The US Cyber Command (CYBERCOM) has officially become operational this week. And they may already be looking at expanding their duties. According to a Wired.com article today, Cyber Command may be tasked with not just protecting government systems, but civilian also:
“At a gathering this week of top cybersecurity officials and defense contractors, the Pentagon’s number two floated the idea that the Defense Department might start a protective program for civilian networks, based on a deeply controversial effort to keep hackers out of the government’s pipes.”
CYBERCOM is responsible for securing and defending military ‘cyber space’ and the Department of Homeland Security (DHS) is tasked with civilian cyber security issues. Currently, it is against federal law for a civilian to counter attack a malicious hacker. With the vast number of civilian assets and the flood of electronic intrusions, it just makes sense to give the DHS some help.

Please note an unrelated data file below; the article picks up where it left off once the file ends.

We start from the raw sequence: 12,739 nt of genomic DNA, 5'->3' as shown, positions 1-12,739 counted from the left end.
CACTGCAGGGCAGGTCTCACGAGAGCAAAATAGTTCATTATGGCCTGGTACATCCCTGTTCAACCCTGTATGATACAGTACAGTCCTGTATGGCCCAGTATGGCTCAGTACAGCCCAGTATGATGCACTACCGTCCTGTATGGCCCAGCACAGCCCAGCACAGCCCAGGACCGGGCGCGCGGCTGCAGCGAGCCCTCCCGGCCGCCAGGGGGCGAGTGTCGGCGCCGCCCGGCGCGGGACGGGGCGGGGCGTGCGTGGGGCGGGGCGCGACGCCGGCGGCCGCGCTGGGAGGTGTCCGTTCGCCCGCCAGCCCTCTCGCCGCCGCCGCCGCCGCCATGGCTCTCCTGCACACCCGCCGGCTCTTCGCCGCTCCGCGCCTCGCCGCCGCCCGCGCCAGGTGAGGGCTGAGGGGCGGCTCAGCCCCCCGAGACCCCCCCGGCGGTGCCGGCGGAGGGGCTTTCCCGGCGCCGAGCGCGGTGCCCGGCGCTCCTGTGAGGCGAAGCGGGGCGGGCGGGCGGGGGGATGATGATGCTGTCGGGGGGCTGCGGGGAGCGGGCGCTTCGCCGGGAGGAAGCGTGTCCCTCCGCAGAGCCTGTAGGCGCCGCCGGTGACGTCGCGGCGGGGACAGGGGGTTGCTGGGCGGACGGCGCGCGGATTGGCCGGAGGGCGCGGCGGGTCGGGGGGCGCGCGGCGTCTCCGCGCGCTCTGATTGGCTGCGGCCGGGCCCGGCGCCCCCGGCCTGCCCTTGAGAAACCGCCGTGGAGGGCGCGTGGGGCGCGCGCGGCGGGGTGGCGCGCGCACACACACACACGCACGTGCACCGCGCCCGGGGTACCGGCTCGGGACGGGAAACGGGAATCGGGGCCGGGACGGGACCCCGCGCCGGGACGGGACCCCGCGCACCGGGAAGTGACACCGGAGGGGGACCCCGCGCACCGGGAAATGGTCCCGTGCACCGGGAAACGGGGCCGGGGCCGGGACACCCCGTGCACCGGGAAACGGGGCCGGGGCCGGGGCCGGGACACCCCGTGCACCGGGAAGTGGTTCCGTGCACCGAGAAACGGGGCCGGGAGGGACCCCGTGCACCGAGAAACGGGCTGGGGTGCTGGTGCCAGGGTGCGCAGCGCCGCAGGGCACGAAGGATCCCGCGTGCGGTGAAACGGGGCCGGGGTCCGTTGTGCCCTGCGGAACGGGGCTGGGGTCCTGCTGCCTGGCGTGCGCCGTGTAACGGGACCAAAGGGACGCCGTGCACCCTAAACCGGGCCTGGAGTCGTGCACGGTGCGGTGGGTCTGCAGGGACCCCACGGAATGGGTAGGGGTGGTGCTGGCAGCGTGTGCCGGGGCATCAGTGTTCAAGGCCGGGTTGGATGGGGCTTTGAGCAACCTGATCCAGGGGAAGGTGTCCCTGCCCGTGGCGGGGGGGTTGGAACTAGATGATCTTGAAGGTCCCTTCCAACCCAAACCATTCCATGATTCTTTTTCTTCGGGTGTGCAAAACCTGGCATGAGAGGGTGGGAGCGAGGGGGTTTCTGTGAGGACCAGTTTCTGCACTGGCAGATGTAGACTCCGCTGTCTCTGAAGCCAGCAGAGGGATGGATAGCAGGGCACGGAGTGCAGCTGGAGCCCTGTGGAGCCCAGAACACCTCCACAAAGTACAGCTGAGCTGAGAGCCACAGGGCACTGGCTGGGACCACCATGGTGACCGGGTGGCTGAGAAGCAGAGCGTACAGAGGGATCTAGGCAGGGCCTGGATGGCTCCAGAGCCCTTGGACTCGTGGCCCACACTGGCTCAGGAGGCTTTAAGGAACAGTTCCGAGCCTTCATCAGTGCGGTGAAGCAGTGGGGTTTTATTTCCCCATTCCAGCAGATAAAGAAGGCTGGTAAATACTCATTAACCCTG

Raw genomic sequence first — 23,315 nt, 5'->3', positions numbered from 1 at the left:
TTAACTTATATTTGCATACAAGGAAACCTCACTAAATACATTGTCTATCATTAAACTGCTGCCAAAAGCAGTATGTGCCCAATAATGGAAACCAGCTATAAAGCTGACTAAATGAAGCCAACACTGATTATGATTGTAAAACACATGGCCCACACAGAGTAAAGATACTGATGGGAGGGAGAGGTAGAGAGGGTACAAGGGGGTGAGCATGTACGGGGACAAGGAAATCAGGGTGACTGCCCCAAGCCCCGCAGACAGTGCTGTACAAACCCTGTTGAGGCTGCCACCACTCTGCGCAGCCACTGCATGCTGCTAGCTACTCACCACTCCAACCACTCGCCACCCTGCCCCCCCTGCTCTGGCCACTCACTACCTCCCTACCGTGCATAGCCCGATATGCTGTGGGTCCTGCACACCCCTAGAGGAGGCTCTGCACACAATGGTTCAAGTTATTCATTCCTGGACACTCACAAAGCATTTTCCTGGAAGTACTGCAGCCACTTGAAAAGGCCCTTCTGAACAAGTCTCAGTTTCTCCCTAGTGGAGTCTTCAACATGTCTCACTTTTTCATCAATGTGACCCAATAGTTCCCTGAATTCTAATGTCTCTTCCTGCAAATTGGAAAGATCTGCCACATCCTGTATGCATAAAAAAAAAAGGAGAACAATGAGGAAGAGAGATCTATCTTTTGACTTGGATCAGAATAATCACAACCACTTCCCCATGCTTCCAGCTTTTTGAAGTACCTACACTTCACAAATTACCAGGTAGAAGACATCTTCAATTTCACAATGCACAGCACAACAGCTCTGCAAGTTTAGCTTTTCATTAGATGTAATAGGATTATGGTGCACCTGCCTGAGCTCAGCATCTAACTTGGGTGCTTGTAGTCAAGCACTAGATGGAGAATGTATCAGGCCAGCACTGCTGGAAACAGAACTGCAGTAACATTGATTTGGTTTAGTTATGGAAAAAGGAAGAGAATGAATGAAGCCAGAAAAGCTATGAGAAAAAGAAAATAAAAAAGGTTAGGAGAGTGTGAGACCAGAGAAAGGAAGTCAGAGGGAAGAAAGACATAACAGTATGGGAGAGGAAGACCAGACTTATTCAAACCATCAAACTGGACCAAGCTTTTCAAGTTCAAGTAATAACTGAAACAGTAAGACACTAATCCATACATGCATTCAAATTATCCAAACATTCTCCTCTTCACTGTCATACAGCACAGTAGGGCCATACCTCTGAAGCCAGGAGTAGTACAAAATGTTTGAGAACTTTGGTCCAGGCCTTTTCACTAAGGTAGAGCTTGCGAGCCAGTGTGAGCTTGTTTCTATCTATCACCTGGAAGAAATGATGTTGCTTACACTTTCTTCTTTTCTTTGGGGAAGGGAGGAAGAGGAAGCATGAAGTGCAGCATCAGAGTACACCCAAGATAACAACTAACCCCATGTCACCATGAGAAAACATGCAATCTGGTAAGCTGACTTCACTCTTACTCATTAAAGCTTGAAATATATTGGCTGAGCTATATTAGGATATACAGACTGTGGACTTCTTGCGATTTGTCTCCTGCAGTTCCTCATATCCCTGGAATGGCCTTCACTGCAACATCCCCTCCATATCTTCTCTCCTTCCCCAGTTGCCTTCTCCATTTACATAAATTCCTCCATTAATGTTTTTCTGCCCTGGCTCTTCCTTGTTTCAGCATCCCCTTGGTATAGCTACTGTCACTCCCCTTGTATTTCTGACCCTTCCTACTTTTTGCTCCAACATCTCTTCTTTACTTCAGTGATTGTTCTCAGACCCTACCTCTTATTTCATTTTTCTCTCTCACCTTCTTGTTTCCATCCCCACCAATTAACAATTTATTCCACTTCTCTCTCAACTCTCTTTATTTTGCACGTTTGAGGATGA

The government is creating automated systems to help defend cyberspace. Einstein 2 detects threats as they occur and the new Einstein 3 will be able to detect attacks as they develop and immediately notify the NSA. Privacy issues have been raised over these automated systems that inspect several different communication layers for keywords and signatures. The Einstein system has been offered to AT&T, and if collaboration continues, may be available to other civilian entities as well.